We hold Canoe EIT Income Fund (EIT-UN-T) and have been pleased with the income stream and recent gains of the fund. But I am perplexed by something. In December, the fund announced an estimated “special distribution” of 44 cents per unit that was confirmed in early January. I reached out to Canoe Financial and asked how the special distribution would be paid. I was told that I would not receive any cash or units but that my broker would increase the average cost of my units. My question is: If there is no increase in units or cash, how is it a benefit to unitholders? Am I the only one that does not understand this?
No, you’re definitely not the only one. Such non-cash distributions have been bedevilling investors for years. But with Canadian and U.S. stock markets surging in 2021, the number of reinvested, or “phantom,” distributions has risen dramatically. When even Canoe EIT Income Fund – a closed-end fund that had never paid such a distribution in its 25-year history – gets in on the action, you know phantom payouts have become too ubiquitous for investors to ignore.
Understanding how these non-cash distributions work, and the tax consequences they entail in a non-registered account, is critical for investors. If you ignore them, it could end up costing you money.
Let’s start by answering the first question that many investors have: If a reinvested distribution doesn’t give you any additional cash or units, what exactly is being distributed?
Answer: a capital-gains tax liability. That’s all.
During the year, investment funds are constantly buying and selling securities. For example, a fund might take some profits on a stock that’s jumped in price or, in the case of an exchange-traded fund, it might need to rebalance its holdings in line with the index it tracks.
These transactions trigger capital gains and losses, which funds typically tally up at the end of the year. Generally, if the net result is a capital gain, the fund “distributes” it to unitholders in December – but on paper only. No cash actually changes hands, because the fund in most cases has already reinvested the money. The reinvested distribution is just a year-end bookkeeping exercise that transfers the net capital gain to unitholders, who are then responsible for paying the tax.
Canoe EIT is a slightly unusual case because, unlike many funds, it does distribute some capital gains in cash to unitholders during the year. This helps to fund its above-average distribution yield, which is also typically supported by return of capital and a small contribution from dividends.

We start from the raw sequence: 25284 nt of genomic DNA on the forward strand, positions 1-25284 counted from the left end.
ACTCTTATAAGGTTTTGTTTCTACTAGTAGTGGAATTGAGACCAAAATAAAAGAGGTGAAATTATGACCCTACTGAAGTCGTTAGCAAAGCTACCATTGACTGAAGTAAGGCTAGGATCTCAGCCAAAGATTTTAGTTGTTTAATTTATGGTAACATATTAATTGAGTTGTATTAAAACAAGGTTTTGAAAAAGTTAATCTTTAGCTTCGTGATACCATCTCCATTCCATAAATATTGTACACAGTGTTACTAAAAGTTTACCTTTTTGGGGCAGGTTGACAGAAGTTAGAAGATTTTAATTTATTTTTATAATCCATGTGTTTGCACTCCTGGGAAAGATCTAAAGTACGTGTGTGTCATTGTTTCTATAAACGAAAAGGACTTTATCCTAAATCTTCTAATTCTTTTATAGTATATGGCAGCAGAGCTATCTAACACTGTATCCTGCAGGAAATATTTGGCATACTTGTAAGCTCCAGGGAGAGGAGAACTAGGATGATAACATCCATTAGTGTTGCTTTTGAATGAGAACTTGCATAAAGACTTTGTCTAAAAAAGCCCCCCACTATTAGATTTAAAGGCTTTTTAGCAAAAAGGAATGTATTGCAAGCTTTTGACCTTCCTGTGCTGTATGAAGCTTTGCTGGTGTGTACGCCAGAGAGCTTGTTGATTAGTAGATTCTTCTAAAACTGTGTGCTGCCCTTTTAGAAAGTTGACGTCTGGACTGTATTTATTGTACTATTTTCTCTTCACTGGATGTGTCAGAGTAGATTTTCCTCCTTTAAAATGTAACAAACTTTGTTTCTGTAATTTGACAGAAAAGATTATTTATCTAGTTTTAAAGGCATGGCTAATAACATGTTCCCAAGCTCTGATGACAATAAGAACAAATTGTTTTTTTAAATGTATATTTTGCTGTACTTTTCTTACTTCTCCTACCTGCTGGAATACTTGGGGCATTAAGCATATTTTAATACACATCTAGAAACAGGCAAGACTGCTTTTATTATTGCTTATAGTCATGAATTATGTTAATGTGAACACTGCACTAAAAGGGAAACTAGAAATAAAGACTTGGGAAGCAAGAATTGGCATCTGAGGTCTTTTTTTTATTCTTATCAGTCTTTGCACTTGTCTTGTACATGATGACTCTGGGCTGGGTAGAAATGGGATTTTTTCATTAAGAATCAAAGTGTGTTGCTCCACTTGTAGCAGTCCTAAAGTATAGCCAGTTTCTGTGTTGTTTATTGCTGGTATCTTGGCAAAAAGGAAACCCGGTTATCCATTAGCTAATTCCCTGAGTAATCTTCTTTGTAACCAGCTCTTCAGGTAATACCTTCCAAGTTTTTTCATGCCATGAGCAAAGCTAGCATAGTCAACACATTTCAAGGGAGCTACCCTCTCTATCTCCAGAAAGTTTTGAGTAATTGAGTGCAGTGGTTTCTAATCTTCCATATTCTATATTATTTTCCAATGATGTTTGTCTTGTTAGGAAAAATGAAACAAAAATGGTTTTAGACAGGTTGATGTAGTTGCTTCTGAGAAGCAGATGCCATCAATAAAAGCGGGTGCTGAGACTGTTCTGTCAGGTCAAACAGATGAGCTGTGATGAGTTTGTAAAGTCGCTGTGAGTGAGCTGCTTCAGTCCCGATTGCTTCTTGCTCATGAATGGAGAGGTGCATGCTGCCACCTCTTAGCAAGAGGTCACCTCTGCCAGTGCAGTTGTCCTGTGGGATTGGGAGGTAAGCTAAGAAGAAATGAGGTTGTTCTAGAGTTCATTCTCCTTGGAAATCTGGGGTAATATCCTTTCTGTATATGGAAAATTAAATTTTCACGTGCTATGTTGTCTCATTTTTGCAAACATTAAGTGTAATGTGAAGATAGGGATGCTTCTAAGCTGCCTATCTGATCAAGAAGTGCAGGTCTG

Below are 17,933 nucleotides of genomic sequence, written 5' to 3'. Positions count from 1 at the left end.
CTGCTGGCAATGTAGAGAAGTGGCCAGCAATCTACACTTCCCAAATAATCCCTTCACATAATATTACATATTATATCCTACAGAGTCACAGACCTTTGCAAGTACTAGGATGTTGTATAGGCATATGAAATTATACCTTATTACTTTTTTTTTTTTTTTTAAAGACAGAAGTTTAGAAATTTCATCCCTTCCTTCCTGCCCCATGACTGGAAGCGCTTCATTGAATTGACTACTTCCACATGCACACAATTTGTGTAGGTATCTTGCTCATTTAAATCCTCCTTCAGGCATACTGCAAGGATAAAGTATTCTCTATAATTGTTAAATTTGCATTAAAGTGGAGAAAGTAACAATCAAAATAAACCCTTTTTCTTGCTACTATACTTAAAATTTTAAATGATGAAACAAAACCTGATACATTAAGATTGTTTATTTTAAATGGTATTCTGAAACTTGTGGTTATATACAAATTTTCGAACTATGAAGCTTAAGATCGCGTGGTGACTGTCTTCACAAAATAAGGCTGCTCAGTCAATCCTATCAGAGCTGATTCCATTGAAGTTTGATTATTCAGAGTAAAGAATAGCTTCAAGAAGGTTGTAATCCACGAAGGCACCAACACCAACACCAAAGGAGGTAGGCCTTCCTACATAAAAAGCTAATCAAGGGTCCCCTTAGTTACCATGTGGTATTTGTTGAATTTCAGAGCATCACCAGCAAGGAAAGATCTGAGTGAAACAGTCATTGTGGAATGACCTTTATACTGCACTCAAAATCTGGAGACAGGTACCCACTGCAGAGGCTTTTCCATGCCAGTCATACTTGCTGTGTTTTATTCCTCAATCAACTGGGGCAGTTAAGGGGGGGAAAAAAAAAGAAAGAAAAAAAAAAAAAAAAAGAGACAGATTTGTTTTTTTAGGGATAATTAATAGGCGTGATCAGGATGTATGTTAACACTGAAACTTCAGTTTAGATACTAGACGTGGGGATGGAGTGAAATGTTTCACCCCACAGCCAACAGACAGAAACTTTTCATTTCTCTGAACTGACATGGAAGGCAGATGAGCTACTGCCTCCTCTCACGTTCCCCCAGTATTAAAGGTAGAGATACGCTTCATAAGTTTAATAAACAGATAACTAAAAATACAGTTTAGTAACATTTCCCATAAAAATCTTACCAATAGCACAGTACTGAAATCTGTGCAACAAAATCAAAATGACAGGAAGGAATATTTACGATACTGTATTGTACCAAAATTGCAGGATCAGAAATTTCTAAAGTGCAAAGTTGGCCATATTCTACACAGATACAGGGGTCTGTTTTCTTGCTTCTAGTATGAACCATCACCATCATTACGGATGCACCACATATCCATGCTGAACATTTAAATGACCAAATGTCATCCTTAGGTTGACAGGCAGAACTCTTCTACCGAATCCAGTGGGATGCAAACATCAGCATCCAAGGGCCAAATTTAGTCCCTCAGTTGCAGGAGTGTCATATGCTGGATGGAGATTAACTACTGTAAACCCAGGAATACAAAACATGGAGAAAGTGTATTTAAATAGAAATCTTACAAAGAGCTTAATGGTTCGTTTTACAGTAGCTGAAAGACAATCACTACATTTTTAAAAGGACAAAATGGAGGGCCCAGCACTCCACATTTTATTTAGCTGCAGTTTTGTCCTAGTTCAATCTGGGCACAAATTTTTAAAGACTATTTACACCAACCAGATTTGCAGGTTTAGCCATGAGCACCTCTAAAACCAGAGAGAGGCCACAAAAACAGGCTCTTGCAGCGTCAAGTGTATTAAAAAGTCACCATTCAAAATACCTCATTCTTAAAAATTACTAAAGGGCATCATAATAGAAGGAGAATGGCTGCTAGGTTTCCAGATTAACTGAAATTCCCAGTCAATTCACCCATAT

But 2021 was such a good year for markets – the S&P/TSX Composite Index and S&P 500 gained 21.7 per cent and 26.9 per cent, respectively – that the fund still had a chunk of capital gains left over even after paying its regular monthly cash distributions.
“Strong performance in many of the Fund’s underlying holdings resulted in net capital gains that exceeded its $0.10/unit monthly distribution,” Canoe Financial explained in an FAQ on its website. “Capital gains that were realized by the Fund must be distributed in the calendar (tax) year they are earned.”
More than the usual number of mutual funds and ETFs also declared phantom distributions in December. For example, a press release on the BlackRock Canada website revealed that 74 of its 157 iShares ETFs had a reinvested distribution in 2021, up from just 30 the year before.
“That is a huge number,” said Lea Hill, president of ACB Tracking Inc. “You’re seeing it because we had very strong equity markets last year.”
Everyone loves rising markets. But the downside of reinvested distributions is that investors have to pay tax on capital gains they didn’t receive in cash. What’s more, if investors don’t pay attention to these phantom payouts, they could end up paying tax a second time when they eventually sell their units.
That’s why investors need to increase the adjusted cost base (ACB) of their units by the amount of the reinvested distribution. This will reduce the eventual capital gain (or increase the capital loss) when the units are sold.
Failing to increase the ACB would result in capital-gains tax that is higher than it should be because the gain would include the reinvested distribution that has already been taxed on a T3 slip.
Many brokers take into account reinvested distributions when they calculate the “average cost” or “book value” figures on client statements. But these adjusted cost base numbers aren’t always accurate, and brokers “don’t make the adjustment until about May,” said Mr. Hill, whose company provides ACB calculations for a fee. If you sell your ETF units in February or March, before the ACB is updated, you could fall into the double taxation trap, he said.
It’s therefore imperative to be aware of any reinvested distributions and to adjust your ACB accordingly. You can use a service such as ACB Tracking or AdjustedCostBase.ca, or look up phantom distributions yourself on the fund company’s website. But if you use your broker’s ACB numbers, it’s a good idea to check them against another source to be sure they’re accurate.
It’s tedious work, but it could save you money in the long run.
E-mail your questions to firstname.lastname@example.org. I’m not able to respond personally to e-mails but I choose certain questions to answer in my column.
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